Artforum International

An international contemporary art magazine covering sculpture, painting, mixed media, and installation works, as well as architecture, music, and popular culture. Includes artist interviews and reviews of individual artists and/or galleries; reviews of fi

Articles from Vol. 36, No. 3, November

Bruce Nauman
How does one become a monochrome? The four Art Make-Up films, made between 1967 and '68, answer that question and show their maker, Brace Nauman, to be not only painter but painted. This work, in which the artist covers his body in white, pink, green,...
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Cheri Samba
Paris likes to brag about being the capital of African art, ahead of London, Tokyo, and New York. African art flourishes on the Left Bank: there are antique shops on Rue de la Seine, and this summer brought shows of Ouattara at Gallerie Boulakia at the...
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City of Slights
It was almost like a fairy tale, it happened so quickly. One day France was on the right, and the president of the republic was feeling peevish. The prime minister was getting on his nerves. How could he get rid of him? Hold early elections. Next morning,...
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Critical Reflections
A goal of this year's installment of Documenta, alongside the attempt to cast a "retrospective" glance over twenty years of contemporary art, was to outline some reflections on art's relationship with the processes referred to today as "globalization":...
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Fernand Leger
Unlike nearly all his great Parisian contemporaries, Fernand Leger seems never in his mature work to have taken his studio as a subject for his painting, nor to have made a self-portrait, two classic themes in French art. Always he looked outside, utopian...
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Grand Dame
Talking with Muriel Spark BF: In your new collection of stories, Open to the Public, the title story (which concerns a famous writer exploiting his daughter) has a very melancholy undercurrent as regards writing and fame and reputation. I tell you,...
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Just Exquisite?: The Art of Richard Tuttle
The '90s have never really declared themselves. Exceptions noted - Matthew Barney, for example - the best art to emerge in the decade has been physically modest and antirhetorical. That's reasonable enough, given the grandstanding of the '80s. In place...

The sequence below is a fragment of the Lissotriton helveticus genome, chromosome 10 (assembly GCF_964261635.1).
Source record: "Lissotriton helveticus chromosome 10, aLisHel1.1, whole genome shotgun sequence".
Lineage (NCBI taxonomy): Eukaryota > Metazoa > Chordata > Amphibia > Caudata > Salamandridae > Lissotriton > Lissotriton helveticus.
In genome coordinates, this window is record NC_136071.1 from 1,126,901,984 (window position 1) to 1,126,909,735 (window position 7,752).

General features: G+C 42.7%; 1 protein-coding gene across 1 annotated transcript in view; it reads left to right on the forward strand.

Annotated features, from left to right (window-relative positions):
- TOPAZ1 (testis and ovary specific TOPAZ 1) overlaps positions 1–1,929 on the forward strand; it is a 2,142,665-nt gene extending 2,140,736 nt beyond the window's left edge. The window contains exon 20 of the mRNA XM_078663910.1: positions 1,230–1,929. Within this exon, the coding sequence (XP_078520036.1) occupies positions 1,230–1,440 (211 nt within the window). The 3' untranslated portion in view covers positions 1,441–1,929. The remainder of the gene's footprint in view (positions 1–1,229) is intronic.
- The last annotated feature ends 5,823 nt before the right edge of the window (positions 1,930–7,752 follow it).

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Louise Bourgeois
It is well known by now how allusions to corporality, in particular to sexuality, have become increasingly explicit in Louise Bourgeois' work. Rarely, however, has this aspect been so generally apparent as in the artist's recent show in Milan, her first...
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No Pen Pal
For the price of a tramway ticket, the Strasbourg commuter purchases not only a ride through the city in a transparent, state-of-the-art streetcar, but also a series of encounters with contemporary artworks: Barbara Kruger's monumental anti-advertising...
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Past Masters
Among the Jewish heavy-hitters of postwar literature, Bernard Malamud always seemed a less flashy item - neither as diabolically brainy as Bellow, nor blessed with Roth's genius for autobiographical caricature. When it came to the short story, however,...
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Shooting Stars
I LOVE PAPARAZZI. Perhaps I should qualify that statement. I know none personally. I've never been accosted by one. I've never stood on the blitzkrieg flash's receiving end. (However, at press events, I've been bumped against, jostled, and pushed aside...
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Steve McQueen
I liked Steve McQueen's first New York show, and then I found that he has an exhibition history rather fatter than either the thin number of years he has been working or the slender body of art he has made. Since graduating from Goldsmiths' College,...
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Studio Time
Valuing an artist and understanding the work are two very different things. It's like when you're in love: there's a charm at work, but what? It is irrefutable that the French are smitten with the thirty-six-year-old Fabrice Hybert and, ever since he...
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"Sunshine & Noir: Art in L.A. 1960-1997." (Painting, Various Artists, Louisiana Museum of Modern Art, Louisiana)
Los Angeles artists enjoy the unique yet dubious privilege of living in the lap of mass culture. But if they feel proprietary toward the mythmaking machine of movies and television, their closeness has also encouraged a psychological remove from it....
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Times of Our Lives
I was introduced to Doug Huebler in 1968 by Seth Siegelaub, a soon-to-be former dealer who at the time was showing Robert Barry's and Lawrence Weiner's paintings and the work of a few others as well as Doug's Formica sculptures (as these artists' work...
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Work and Display
Contributing to the general miasma of pseudocriticisms of art on the Web, Michael Kimmelman wrote recently in The New York Times: "Mostly bad artists exploit the medium to get attention they otherwise couldn't: after all, the Internet is a way for them...
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